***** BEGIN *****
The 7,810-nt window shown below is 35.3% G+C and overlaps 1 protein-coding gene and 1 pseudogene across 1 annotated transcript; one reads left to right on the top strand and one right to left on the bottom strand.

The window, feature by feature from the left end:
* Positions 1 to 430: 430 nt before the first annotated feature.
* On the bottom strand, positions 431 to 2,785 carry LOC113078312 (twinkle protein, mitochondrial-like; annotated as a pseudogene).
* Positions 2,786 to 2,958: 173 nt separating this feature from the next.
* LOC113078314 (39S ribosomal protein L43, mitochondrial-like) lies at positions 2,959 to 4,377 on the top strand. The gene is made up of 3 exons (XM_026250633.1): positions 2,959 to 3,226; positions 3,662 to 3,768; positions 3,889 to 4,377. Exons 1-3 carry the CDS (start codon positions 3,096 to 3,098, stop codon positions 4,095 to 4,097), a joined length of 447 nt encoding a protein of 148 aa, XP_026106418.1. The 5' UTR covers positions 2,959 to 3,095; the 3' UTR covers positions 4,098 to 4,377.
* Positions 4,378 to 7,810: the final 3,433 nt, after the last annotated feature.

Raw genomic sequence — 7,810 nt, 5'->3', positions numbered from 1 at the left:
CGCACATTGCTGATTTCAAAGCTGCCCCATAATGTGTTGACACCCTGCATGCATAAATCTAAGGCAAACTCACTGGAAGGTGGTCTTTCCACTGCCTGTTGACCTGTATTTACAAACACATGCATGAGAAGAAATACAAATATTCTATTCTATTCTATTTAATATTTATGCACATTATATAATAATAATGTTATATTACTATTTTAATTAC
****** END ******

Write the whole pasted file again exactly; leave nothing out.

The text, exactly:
The 7,810-nt window shown below is 35.3% G+C and overlaps 1 protein-coding gene and 1 pseudogene across 1 annotated transcript; one reads left to right on the top strand and one right to left on the bottom strand.

The window, feature by feature from the left end:
* Positions 1 to 430: 430 nt before the first annotated feature.
* On the bottom strand, positions 431 to 2,785 carry LOC113078312 (twinkle protein, mitochondrial-like; annotated as a pseudogene).
* Positions 2,786 to 2,958: 173 nt separating this feature from the next.
* LOC113078314 (39S ribosomal protein L43, mitochondrial-like) lies at positions 2,959 to 4,377 on the top strand. The gene is made up of 3 exons (XM_026250633.1): positions 2,959 to 3,226; positions 3,662 to 3,768; positions 3,889 to 4,377. Exons 1-3 carry the CDS (start codon positions 3,096 to 3,098, stop codon positions 4,095 to 4,097), a joined length of 447 nt encoding a protein of 148 aa, XP_026106418.1. The 5' UTR covers positions 2,959 to 3,095; the 3' UTR covers positions 4,098 to 4,377.
* Positions 4,378 to 7,810: the final 3,433 nt, after the last annotated feature.

Raw genomic sequence — 7,810 nt, 5'->3', positions numbered from 1 at the left:
CGCACATTGCTGATTTCAAAGCTGCCCCATAATGTGTTGACACCCTGCATGCATAAATCTAAGGCAAACTCACTGGAAGGTGGTCTTTCCACTGCCTGTTGACCTGTATTTACAAACACATGCATGAGAAGAAATACAAATATTCTATTCTATTCTATTTAATATTTATGCACATTATATAATAATAATGTTATATTACTATTTTAATTAC